New approaches needed to proactively protect children as online sexual exploitation and abuse continues to increase

- John-Orr Hanna

New approaches needed to proactively protect children as online sexual exploitation and abuse continues to increase

This week, WeProtect Global Alliance issued a stark warning: the current scale of online child sexual exploitation and abuse (CSEA) is continuing to increase beyond the capacity to respond. The Alliance’s 2021 Global Threat Assessment sounds the alarm on the distressing rise in the reach and complexity of CSEA around the world.

This year’s study calls for a new approach, prioritizing the active prevention of online abuse before it happens, in order to create a safer digital world for all children. This intervention is made more urgent by children’s increased attachment to the internet over the past two years during the COVID-19 pandemic.

Crisp worked closely with the WeProtect Global Alliance team and PA Consulting Group to provide data and perspective on this critical risk to children globally. We were troubled to find that the pandemic had permitted offender tactics and tradecraft to evolve at pace, presenting new and unseen forms of this crime.

New challenges posed by a pandemic-induced intelligence gap

The 2021 Global Threat Assessment is distinguished from previous years’ reports by the unique repercussions of COVID-19 on online behavior. At Crisp, we’ve seen first-hand how volumes across our gaming and social media client platforms spiked over the initial wave of global lockdowns as people turned to online channels to engage with people virtually rather than physically.

Key aspects of social relationships—support, interaction and intimacy—were severely disrupted by pandemic restrictions, creating new opportunities for offenders. For some, working from home presented the prospect of spending almost 100% of their day focused on targeting vulnerable minors online—without work colleagues overseeing their behavior in a shared office.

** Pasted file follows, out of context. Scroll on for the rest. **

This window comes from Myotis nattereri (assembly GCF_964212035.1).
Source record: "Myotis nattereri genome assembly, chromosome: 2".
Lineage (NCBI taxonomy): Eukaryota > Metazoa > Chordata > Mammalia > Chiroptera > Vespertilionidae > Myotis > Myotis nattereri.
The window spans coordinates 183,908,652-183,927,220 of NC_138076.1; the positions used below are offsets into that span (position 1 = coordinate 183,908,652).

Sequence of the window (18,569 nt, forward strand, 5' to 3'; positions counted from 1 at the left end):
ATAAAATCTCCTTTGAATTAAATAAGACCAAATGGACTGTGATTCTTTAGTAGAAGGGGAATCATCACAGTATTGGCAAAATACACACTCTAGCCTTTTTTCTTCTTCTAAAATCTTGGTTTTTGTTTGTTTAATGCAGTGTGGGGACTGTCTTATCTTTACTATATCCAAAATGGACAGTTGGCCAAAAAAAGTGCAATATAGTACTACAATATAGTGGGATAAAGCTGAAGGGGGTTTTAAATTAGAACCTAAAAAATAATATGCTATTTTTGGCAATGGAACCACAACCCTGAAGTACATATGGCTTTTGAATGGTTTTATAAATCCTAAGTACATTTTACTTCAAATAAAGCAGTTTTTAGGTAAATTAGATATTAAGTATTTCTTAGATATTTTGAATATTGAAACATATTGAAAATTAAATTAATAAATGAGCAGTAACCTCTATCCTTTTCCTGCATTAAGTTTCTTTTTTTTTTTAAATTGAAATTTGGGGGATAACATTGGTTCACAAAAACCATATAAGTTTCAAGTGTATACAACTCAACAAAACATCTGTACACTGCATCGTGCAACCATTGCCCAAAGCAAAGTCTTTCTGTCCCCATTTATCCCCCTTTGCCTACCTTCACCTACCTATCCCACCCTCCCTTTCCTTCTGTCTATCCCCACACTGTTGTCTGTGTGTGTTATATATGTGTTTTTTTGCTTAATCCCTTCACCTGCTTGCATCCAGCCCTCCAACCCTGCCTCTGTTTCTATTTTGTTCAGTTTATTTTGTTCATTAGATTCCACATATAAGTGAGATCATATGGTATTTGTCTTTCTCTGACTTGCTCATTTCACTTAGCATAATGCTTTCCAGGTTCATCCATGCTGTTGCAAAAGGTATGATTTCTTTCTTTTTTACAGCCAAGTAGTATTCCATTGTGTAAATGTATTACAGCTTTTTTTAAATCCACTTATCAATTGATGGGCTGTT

Crisp analysts also noted a wider offender focus on COVID-based themes, such as “home alone” and other related content. With additional time due to remote working, offenders invested more effort into evading detection, making it harder for them to be caught or identified by the platforms. In terms of a response to this challenge we still have further to go in the detection of grooming. The Tech Coalition reported that only 37% of their respondents deploy toolsets for the identification of grooming.

With reporting of online CSEA reaching even higher levels, it is clear that new preventative approaches are needed over reactive ones. Rather than trying to manage the aftermath of an incident we must, as a global community, explore all proactive options. Without the ability to stay ahead of offenders’ evolving tradecraft, any approach or toolset will struggle to meet the capacity of response needed to succeed.

Evolving offender tradecraft makes protecting victims more challenging

Changing technology has allowed offenders to more freely identify and interact with like-minded individuals, permitting the threat of online exploitation and abuse to evolve and escalate. The growth of these communities is of extreme concern not only because it fosters the normalization of offending, but also because the tradecraft shared in these communities educates new offenders on how to become more effective—gaining better access to victims whilst becoming better at evading detection.